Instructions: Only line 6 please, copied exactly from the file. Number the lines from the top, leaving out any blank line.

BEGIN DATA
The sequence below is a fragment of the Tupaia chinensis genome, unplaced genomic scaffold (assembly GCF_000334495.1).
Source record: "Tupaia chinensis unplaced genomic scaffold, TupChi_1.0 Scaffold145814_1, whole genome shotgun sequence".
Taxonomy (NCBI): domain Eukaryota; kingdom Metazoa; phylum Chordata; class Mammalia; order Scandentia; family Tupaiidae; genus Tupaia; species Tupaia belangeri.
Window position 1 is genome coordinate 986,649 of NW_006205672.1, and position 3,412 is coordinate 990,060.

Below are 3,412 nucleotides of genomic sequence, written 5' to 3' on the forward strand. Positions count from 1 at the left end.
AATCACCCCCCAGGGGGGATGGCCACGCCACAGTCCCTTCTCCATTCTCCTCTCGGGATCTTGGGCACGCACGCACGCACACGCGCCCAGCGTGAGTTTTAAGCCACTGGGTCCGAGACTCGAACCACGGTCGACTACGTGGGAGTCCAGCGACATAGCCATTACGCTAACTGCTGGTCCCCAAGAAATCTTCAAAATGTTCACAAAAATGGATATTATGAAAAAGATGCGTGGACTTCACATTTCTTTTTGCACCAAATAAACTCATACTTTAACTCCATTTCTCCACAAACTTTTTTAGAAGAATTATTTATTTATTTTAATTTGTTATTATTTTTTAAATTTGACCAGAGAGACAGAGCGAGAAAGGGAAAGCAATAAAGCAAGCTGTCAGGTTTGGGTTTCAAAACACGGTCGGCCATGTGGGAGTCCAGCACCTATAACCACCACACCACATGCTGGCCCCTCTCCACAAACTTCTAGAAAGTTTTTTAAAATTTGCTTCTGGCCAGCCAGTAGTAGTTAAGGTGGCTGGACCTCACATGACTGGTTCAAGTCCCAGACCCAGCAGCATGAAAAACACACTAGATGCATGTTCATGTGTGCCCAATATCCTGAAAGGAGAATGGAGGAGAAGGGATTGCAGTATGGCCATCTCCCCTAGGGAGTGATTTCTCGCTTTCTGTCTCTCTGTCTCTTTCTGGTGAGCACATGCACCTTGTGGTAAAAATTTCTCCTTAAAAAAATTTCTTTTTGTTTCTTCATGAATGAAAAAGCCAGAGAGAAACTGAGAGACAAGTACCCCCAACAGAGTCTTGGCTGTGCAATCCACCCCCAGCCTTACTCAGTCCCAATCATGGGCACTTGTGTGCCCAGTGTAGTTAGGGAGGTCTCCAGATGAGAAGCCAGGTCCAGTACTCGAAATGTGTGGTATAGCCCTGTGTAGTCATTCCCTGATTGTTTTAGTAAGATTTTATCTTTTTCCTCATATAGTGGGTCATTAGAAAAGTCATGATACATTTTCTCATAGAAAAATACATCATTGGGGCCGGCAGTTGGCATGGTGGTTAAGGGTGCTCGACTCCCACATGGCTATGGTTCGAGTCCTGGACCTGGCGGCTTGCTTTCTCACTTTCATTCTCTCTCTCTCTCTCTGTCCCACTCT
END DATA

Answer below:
AATCACCCCCCAGGGGGGATGGCCACGCCACAGTCCCTTCTCCATTCTCCTCTCGGGATCTTGGGCACGCACGCACGCACACGCGCCCAGCGTGAGTTTTAAGCCACTGGGTCCGAGACTCGAACCACGGTCGACTACGTGGGAGTCCAGCGACATAGCCATTACGCTAACTGCTGGTCCCCAAGAAATCTTCAAAATGTTCACAAAAATGGATATTATGAAAAAGATGCGTGGACTTCACATTTCTTTTTGCACCAAATAAACTCATACTTTAACTCCATTTCTCCACAAACTTTTTTAGAAGAATTATTTATTTATTTTAATTTGTTATTATTTTTTAAATTTGACCAGAGAGACAGAGCGAGAAAGGGAAAGCAATAAAGCAAGCTGTCAGGTTTGGGTTTCAAAACACGGTCGGCCATGTGGGAGTCCAGCACCTATAACCACCACACCACATGCTGGCCCCTCTCCACAAACTTCTAGAAAGTTTTTTAAAATTTGCTTCTGGCCAGCCAGTAGTAGTTAAGGTGGCTGGACCTCACATGACTGGTTCAAGTCCCAGACCCAGCAGCATGAAAAACACACTAGATGCATGTTCATGTGTGCCCAATATCCTGAAAGGAGAATGGAGGAGAAGGGATTGCAGTATGGCCATCTCCCCTAGGGAGTGATTTCTCGCTTTCTGTCTCTCTGTCTCTTTCTGGTGAGCACATGCACCTTGTGGTAAAAATTTCTCCTTAAAAAAATTTCTTTTTGTTTCTTCATGAATGAAAAAGCCAGAGAGAAACTGAGAGACAAGTACCCCCAACAGAGTCTTGGCTGTGCAATCCACCCCCAGCCTTACTCAGTCCCAATCATGGGCACTTGTGTGCCCAGTGTAGTTAGGGAGGTCTCCAGATGAGAAGCCAGGTCCAGTACTCGAAATGTGTGGTATAGCCCTGTGTAGTCATTCCCTGATTGTTTTAGTAAGATTTTATCTTTTTCCTCATATAGTGGGTCATTAGAAAAGTCATGATACATTTTCTCATAGAAAAATACATCATTGGGGCCGGCAGTTGGCATGGTGGTTAAGGGTGCTCGACTCCCACATGGCTATGGTTCGAGTCCTGGACCTGGCGGCTTGCTTTCTCACTTTCATTCTCTCTCTCTCTCTCTGTCCCACTCT